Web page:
What is memory? Are there different kinds of memory? How are memories formed? What types of information are difficult — or easy — for students to learn and remember, and why? How does emotion affect learning, thinking and memory? How about stress? Exercise? These questions and more are being studied by neuroscientists all around the world, and the findings have the potential to revolutionize the way we teach and learn.
After all, the brain is the organ of learning, and education is all about learning, so doesn’t it make sense to understand how the brain is designed for learning, and what happens in the brain when learning occurs?
Memory, to me, is just another way to think of learning. After all, what is memory, if not changes in our brains as a result of our experiences? Everything we learn is stored somewhere, somehow, in our brains. It only makes sense to understand this process if we want to be good educators and effective learners.
There are different types and sub-types of memory. The main ones are: Episodic Memory, Semantic Memory, Procedural Memory and Working Memory.
Understanding which type of memory needs to be formed or used for different subjects or tasks can give teachers — and parents — insight into the best methods for teaching or studying different lessons.
Episodic memory, for instance, is experience-based. We recall where we were, the sounds and sights around us, and the events that took place. Children tend to have strong Episodic Memory. Every teacher has had the experience of asking a factual question, such as, “What is the capitol of California?”, and calling on a student, only to hear something like: “My family went to Sacramento to see my uncle last summer and it was so hot!” Educators who understand how episodic memory works can structure their lessons to exploit this powerful ability in children.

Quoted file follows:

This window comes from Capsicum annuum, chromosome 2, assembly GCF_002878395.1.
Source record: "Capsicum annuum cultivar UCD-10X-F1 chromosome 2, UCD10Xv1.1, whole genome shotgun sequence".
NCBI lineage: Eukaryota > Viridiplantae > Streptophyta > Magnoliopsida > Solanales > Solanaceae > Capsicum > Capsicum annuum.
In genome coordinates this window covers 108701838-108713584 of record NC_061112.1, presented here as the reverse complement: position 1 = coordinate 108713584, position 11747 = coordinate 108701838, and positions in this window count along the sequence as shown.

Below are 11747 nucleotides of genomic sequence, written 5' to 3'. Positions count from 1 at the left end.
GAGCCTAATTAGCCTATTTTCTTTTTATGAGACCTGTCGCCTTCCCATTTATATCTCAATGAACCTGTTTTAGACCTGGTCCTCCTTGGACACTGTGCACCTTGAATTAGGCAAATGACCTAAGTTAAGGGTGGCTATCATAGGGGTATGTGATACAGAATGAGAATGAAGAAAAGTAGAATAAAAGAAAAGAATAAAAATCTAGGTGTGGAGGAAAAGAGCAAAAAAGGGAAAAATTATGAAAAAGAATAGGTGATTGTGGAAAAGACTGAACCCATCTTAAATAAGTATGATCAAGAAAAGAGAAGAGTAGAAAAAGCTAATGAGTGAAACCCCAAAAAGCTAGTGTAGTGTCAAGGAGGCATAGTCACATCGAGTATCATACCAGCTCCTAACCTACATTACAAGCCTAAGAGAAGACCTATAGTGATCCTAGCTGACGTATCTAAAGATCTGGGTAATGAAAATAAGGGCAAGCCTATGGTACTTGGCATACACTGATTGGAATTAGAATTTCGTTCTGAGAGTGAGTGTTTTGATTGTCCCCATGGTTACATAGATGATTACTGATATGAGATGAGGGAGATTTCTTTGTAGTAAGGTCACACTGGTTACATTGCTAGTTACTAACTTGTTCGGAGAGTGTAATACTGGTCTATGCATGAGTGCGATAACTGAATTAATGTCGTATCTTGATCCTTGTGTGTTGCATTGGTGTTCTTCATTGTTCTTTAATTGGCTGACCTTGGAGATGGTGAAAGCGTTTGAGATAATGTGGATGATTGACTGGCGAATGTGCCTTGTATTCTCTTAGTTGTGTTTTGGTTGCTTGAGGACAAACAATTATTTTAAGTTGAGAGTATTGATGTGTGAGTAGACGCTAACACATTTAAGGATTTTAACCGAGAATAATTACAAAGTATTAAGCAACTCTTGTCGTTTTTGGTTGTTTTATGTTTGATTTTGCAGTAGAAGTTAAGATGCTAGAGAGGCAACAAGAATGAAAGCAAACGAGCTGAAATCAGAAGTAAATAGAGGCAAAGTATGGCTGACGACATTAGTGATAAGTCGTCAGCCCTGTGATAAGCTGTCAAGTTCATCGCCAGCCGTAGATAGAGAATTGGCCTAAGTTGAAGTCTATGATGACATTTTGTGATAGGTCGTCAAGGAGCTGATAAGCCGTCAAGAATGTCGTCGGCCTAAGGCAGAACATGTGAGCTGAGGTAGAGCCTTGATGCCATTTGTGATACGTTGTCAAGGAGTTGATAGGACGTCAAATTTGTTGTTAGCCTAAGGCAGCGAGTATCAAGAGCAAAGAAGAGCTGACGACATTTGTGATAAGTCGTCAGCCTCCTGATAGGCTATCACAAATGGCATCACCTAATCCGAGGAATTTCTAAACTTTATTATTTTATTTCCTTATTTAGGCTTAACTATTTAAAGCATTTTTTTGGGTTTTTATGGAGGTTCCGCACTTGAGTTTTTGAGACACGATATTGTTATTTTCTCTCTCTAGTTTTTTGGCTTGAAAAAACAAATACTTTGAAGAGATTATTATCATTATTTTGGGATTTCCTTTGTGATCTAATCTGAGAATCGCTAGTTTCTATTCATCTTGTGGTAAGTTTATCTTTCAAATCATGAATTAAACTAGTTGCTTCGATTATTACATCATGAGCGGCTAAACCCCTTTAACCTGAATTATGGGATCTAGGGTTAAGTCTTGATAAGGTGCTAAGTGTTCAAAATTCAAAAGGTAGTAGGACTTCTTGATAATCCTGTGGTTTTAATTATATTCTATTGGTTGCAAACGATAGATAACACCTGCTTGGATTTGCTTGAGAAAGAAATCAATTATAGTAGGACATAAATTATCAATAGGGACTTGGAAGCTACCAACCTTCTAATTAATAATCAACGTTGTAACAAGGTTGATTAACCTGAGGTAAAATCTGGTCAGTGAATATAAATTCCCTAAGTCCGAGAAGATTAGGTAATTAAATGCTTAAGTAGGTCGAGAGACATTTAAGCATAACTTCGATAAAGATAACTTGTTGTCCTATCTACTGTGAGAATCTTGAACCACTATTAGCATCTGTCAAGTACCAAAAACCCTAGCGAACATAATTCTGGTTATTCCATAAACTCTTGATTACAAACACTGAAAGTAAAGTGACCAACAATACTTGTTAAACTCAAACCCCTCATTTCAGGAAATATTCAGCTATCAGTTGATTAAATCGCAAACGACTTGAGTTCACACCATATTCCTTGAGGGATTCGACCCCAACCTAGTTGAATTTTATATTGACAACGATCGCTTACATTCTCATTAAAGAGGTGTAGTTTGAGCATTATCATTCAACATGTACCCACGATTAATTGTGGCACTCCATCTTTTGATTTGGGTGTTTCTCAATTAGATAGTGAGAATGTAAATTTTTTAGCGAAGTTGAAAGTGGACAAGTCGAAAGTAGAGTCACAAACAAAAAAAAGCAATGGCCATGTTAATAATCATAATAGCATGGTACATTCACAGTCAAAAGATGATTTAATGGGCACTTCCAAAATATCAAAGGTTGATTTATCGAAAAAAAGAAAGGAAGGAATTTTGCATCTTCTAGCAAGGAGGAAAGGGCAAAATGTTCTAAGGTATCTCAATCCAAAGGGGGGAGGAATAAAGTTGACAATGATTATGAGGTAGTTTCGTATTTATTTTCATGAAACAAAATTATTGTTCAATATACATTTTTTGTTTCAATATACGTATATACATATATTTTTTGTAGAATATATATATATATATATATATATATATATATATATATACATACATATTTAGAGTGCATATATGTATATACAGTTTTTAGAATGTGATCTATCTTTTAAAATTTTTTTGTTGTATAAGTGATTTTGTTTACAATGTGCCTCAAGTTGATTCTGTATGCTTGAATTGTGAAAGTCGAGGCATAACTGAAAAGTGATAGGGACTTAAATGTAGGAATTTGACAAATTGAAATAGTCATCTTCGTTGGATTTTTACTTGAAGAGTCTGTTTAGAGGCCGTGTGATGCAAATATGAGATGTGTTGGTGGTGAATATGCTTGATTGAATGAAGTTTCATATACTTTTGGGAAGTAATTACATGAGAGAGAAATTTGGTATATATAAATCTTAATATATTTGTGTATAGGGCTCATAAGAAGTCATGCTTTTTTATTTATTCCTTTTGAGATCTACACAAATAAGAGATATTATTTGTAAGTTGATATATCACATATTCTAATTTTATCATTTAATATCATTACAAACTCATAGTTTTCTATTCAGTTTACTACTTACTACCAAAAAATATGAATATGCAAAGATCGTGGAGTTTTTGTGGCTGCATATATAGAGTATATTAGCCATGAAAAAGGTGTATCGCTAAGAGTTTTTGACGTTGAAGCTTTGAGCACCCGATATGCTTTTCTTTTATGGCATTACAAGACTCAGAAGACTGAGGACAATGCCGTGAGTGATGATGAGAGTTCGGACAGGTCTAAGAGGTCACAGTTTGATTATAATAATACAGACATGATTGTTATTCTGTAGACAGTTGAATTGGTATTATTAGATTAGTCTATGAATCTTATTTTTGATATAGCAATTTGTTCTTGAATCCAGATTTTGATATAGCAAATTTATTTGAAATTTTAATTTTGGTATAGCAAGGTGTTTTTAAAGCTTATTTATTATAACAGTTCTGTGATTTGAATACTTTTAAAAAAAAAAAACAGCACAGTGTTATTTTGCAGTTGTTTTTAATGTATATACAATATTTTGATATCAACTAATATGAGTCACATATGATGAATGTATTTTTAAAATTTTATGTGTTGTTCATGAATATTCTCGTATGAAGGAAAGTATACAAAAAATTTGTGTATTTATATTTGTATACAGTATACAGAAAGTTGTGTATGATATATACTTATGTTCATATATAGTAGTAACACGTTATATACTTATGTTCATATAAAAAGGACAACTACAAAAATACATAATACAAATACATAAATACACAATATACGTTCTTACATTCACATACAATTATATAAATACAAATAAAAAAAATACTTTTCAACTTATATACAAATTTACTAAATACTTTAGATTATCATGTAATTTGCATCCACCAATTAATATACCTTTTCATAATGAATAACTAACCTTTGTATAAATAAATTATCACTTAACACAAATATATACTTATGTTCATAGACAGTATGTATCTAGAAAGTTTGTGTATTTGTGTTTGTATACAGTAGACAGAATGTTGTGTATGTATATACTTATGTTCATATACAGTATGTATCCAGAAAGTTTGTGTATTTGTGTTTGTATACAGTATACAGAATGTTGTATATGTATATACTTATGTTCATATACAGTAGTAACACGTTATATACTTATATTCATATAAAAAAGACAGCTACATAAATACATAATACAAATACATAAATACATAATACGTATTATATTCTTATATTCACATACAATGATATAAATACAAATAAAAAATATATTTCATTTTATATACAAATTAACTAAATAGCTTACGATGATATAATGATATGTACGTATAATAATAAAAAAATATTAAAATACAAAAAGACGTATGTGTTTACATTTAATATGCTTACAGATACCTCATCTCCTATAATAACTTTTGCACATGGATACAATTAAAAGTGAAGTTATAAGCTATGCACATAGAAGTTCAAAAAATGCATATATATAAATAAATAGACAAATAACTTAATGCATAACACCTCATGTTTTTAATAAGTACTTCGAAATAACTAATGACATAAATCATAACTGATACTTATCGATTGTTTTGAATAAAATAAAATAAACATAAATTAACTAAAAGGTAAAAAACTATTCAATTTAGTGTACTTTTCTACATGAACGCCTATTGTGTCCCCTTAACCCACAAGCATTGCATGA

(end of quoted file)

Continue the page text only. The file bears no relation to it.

Semantic Memory involves facts. It’s the kind of memory that you need to play Jeopardy or Trivial Pursuit, or pass a vocabulary test. Learning and recalling facts is a different process for the brain than other kinds of memory, and once this is understood, lessons can be planned accordingly.
Procedural Memory is the body’s memory of sequential steps to perform a task like tying a shoe, driving a car or saving a file on a computer. Procedures are often difficult to learn but become unconscious once they are learned.
Working Memory is the ability to hold a few pieces of information in the mind simultaneously while it is being used. We use Working Memory every time we do long division or write a paragraph.
Many life tasks require efficient integration of all of these types of memory.
Think about cooking, for instance: The Episodic memories of the way food tasted around the family table as a kid; the Semantic Memory of knowing the difference between “boil” and “broil”; the procedural memory that allows us to make pancakes and the working memory that allows us to orchestrate a meal, follow a recipe and coordinate the timing of various dishes, all while dealing with phone calls and scraped knees.